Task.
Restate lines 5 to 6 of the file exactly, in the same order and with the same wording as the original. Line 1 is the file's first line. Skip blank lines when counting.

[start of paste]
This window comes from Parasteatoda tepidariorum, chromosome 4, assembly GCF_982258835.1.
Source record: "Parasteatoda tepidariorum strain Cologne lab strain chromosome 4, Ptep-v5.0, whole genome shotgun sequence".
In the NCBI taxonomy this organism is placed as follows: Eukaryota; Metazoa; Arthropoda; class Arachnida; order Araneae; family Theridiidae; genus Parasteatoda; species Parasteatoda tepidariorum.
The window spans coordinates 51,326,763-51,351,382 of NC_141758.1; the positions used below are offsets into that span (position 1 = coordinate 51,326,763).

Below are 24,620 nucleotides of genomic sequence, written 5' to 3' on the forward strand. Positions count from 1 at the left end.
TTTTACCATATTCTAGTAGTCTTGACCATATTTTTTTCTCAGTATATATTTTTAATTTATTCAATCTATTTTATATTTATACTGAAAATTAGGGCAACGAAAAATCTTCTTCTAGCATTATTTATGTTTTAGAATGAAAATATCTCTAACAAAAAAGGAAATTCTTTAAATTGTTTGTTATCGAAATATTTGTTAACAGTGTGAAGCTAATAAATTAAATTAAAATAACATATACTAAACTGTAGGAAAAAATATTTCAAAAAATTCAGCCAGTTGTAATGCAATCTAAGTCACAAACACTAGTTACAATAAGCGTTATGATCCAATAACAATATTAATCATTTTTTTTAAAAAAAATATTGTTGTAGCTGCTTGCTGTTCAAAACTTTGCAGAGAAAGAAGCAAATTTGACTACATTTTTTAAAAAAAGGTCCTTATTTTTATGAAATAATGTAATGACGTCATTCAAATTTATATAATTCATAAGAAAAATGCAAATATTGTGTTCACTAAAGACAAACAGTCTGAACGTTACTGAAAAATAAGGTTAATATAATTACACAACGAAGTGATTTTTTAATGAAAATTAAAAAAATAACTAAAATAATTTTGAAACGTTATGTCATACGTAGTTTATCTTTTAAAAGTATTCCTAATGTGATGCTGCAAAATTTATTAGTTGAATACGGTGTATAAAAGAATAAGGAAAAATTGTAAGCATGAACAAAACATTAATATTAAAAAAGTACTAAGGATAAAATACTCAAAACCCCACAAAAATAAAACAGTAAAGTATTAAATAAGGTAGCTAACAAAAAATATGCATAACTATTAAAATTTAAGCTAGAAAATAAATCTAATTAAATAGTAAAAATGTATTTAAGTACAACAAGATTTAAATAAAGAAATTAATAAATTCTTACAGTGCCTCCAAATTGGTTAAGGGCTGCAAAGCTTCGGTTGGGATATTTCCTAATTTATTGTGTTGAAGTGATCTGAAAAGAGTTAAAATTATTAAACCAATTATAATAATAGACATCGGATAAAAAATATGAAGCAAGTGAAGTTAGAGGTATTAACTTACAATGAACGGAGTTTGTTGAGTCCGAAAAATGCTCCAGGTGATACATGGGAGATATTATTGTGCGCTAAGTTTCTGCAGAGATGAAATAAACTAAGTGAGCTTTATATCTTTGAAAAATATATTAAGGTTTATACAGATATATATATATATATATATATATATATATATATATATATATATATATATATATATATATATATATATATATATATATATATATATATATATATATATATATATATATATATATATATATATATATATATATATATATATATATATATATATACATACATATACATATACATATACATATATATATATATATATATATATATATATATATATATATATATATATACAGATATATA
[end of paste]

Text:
Below are 24,620 nucleotides of genomic sequence, written 5' to 3' on the forward strand. Positions count from 1 at the left end.
TTTTACCATATTCTAGTAGTCTTGACCATATTTTTTTCTCAGTATATATTTTTAATTTATTCAATCTATTTTATATTTATACTGAAAATTAGGGCAACGAAAAATCTTCTTCTAGCATTATTTATGTTTTAGAATGAAAATATCTCTAACAAAAAAGGAAATTCTTTAAATTGTTTGTTATCGAAATATTTGTTAACAGTGTGAAGCTAATAAATTAAATTAAAATAACATATACTAAACTGTAGGAAAAAATATTTCAAAAAATTCAGCCAGTTGTAATGCAATCTAAGTCACAAACACTAGTTACAATAAGCGTTATGATCCAATAACAATATTAATCATTTTTTTTAAAAAAAATATTGTTGTAGCTGCTTGCTGTTCAAAACTTTGCAGAGAAAGAAGCAAATTTGACTACATTTTTTAAAAAAAGGTCCTTATTTTTATGAAATAATGTAATGACGTCATTCAAATTTATATAATTCATAAGAAAAATGCAAATATTGTGTTCACTAAAGACAAACAGTCTGAACGTTACTGAAAAATAAGGTTAATATAATTACACAACGAAGTGATTTTTTAATGAAAATTAAAAAAATAACTAAAATAATTTTGAAACGTTATGTCATACGTAGTTTATCTTTTAAAAGTATTCCTAATGTGATGCTGCAAAATTTATTAGTTGAATACGGTGTATAAAAGAATAAGGAAAAATTGTAAGCATGAACAAAACATTAATATTAAAAAAGTACTAAGGATAAAATACTCAAAACCCCACAAAAATAAAACAGTAAAGTATTAAATAAGGTAGCTAACAAAAAATATGCATAACTATTAAAATTTAAGCTAGAAAATAAATCTAATTAAATAGTAAAAATGTATTTAAGTACAACAAGATTTAAATAAAGAAATTAATAAATTCTTACAGTGCCTCCAAATTGGTTAAGGGCTGCAAAGCTTCGGTTGGGATATTTCCTAATTTATTGTGTTGAAGTGATCTGAAAAGAGTTAAAATTATTAAACCAATTATAATAATAGACATCGGATAAAAAATATGAAGCAAGTGAAGTTAGAGGTATTAACTTACAATGAACGGAGTTTGTTGAGTCCGAAAAATGCTCCAGGTGATACATGGGAGATATTATTGTGCGCTAAGTTTCTGCAGAGATGAAATAAACTAAGTGAGCTTTATATCTTTGAAAAATATATTAAGGTTTATACAGATATATATATATATATATATATATATATATATATATATATATATATATATATATATATATATATATATATATATATATATATATATATATATATATATATATATATATATATATATATATATATATATATATATATATATATATATATATATACATACATATACATATACATATACATATATATATATATATATATATATATATATATATATATATATATATATACAGATATATA